EdD, Administrative and Policy Studies, University of Pittsburgh, Pittsburgh, Pa.
MSW, Mental Health, The University of Alabama, Tuscaloosa, Ala.
BA, double major, Psychology and Sociology, The University of Wisconsin at Whitewater, Whitewater, Wis.
- Programs that exist in the intermediary space between school, family and community
- Programs that target children and families transitioning into kindergarten while reducing chronic absence
- Community needs assessments, evaluations, training and technical assistance, foster quality program improvement, policy changes
- Smythe-Leistico, K., Page, L.C., “Ready … set … text! Reducing absenteeism through parent-school two-way text messaging,” book chapter in M. Gottfried, E. Hutt (eds.), “Absent from school: Understanding and addressing student absenteeism,” Harvard Education Press, 2019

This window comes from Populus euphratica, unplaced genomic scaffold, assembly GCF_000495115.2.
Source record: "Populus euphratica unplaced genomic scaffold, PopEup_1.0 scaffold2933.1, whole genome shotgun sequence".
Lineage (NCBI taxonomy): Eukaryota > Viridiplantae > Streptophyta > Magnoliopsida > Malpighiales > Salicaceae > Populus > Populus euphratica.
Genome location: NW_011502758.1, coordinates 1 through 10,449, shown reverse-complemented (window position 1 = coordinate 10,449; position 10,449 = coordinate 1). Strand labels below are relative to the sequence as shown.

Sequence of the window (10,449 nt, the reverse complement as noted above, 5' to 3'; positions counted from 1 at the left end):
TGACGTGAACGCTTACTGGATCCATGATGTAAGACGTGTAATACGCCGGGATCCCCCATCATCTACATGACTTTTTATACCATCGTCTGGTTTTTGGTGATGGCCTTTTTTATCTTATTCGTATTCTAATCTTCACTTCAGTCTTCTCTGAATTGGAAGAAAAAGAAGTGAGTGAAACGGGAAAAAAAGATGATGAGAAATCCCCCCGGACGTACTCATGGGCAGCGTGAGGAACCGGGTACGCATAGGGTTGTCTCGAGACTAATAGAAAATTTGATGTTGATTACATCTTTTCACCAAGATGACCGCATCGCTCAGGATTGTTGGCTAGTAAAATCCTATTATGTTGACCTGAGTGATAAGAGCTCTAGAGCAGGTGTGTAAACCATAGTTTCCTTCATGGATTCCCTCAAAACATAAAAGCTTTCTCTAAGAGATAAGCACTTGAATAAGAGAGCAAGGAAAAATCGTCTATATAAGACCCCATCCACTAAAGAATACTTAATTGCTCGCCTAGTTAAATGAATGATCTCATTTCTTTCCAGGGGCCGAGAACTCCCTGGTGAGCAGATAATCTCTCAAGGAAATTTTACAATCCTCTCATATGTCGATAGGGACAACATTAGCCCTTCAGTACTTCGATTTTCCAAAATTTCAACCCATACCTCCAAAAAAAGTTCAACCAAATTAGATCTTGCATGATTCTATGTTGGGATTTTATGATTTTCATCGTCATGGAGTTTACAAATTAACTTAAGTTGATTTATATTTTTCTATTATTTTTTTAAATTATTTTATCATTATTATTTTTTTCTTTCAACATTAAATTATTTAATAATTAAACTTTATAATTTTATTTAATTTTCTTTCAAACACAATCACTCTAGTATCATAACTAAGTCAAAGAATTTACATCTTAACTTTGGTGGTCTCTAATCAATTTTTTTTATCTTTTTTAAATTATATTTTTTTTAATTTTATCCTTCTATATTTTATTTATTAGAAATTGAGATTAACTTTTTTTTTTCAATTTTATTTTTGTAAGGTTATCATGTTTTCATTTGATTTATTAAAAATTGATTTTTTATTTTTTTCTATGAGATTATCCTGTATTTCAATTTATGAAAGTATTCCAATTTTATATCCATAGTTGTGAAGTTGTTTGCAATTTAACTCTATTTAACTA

- Smythe-Leistico, K., Page, L.C., “Connect-Text: Leveraging text-message communication to mitigate chronic absenteeism and improve parental engagement in the earliest years of schooling,” Journal of Education for Students Placed at Risk, 2018
- Smythe-Leistico, K.J., et al., “Blending theory with practice: Implementing kindergarten transition using the Interactive Systems Framework,” American Journal of Community Psychology, 2012
- Smythe-Leistico, K., Laski, E., “Ready Freddy: Kindergarten club,” University of Pittsburgh Publishing, 2014
- Smythe-Leistico, K., Fustich, K., “Ready Freddy goes to school,” Minuteman Press, 2010
- Contributor, University of Pittsburgh School of Education Race and Early Childhood Collaborative, “Positive Racial Identity Development in Early Education: Understanding PRIDE in Pittsburgh,” 2016
Awards & Recognition
- United Way “Be There” Attendance Champion, 2015
- Pittsburgh Magazine/PUMP 40 under 40, 2013
- Harvard Emerging Leader FINE Profile, 2012
- Dr. Edward Moseley Hispanic/Latino Advocate of the Year, Tuscaloosa, Ala., 2006
“I hold that it is critical for faculty to provide a safe, welcoming and inclusive environment that fosters the ability to debate difficult topics. This endeavor begins with recognizing the distinctive backgrounds and identities of every student and considering counter narratives to myopic renderings of history.” — Kenneth Smythe-Leistico